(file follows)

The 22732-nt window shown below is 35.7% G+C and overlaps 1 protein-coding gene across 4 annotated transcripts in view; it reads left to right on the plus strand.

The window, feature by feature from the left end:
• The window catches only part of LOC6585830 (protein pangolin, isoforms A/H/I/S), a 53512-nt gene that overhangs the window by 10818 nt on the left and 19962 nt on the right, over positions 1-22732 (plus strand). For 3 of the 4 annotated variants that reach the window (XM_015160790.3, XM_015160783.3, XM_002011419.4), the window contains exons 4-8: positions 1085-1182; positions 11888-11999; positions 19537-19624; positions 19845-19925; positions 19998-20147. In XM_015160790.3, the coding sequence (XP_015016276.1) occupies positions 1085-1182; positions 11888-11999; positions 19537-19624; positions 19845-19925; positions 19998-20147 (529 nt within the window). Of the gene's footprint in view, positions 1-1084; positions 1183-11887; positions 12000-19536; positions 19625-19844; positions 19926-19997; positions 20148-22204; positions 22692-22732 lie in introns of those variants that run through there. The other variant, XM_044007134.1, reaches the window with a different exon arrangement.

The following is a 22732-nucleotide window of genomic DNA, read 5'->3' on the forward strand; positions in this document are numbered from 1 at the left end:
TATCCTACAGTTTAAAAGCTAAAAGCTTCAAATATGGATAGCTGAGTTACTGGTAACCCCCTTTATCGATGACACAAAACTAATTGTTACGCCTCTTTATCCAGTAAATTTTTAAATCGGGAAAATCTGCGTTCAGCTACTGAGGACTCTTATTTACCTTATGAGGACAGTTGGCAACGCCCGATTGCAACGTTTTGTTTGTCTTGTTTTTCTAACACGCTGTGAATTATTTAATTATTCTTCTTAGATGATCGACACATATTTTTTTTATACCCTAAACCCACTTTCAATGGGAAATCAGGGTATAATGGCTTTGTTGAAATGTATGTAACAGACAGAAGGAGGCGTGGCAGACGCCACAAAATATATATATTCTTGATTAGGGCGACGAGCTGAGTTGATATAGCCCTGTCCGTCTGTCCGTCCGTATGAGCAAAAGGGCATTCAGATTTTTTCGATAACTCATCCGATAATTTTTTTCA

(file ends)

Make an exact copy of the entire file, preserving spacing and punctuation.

The 22732-nt window shown below is 35.7% G+C and overlaps 1 protein-coding gene across 4 annotated transcripts in view; it reads left to right on the plus strand.

The window, feature by feature from the left end:
• The window catches only part of LOC6585830 (protein pangolin, isoforms A/H/I/S), a 53512-nt gene that overhangs the window by 10818 nt on the left and 19962 nt on the right, over positions 1-22732 (plus strand). For 3 of the 4 annotated variants that reach the window (XM_015160790.3, XM_015160783.3, XM_002011419.4), the window contains exons 4-8: positions 1085-1182; positions 11888-11999; positions 19537-19624; positions 19845-19925; positions 19998-20147. In XM_015160790.3, the coding sequence (XP_015016276.1) occupies positions 1085-1182; positions 11888-11999; positions 19537-19624; positions 19845-19925; positions 19998-20147 (529 nt within the window). Of the gene's footprint in view, positions 1-1084; positions 1183-11887; positions 12000-19536; positions 19625-19844; positions 19926-19997; positions 20148-22204; positions 22692-22732 lie in introns of those variants that run through there. The other variant, XM_044007134.1, reaches the window with a different exon arrangement.

The following is a 22732-nucleotide window of genomic DNA, read 5'->3' on the forward strand; positions in this document are numbered from 1 at the left end:
TATCCTACAGTTTAAAAGCTAAAAGCTTCAAATATGGATAGCTGAGTTACTGGTAACCCCCTTTATCGATGACACAAAACTAATTGTTACGCCTCTTTATCCAGTAAATTTTTAAATCGGGAAAATCTGCGTTCAGCTACTGAGGACTCTTATTTACCTTATGAGGACAGTTGGCAACGCCCGATTGCAACGTTTTGTTTGTCTTGTTTTTCTAACACGCTGTGAATTATTTAATTATTCTTCTTAGATGATCGACACATATTTTTTTTATACCCTAAACCCACTTTCAATGGGAAATCAGGGTATAATGGCTTTGTTGAAATGTATGTAACAGACAGAAGGAGGCGTGGCAGACGCCACAAAATATATATATTCTTGATTAGGGCGACGAGCTGAGTTGATATAGCCCTGTCCGTCTGTCCGTCCGTATGAGCAAAAGGGCATTCAGATTTTTTCGATAACTCATCCGATAATTTTTTTCA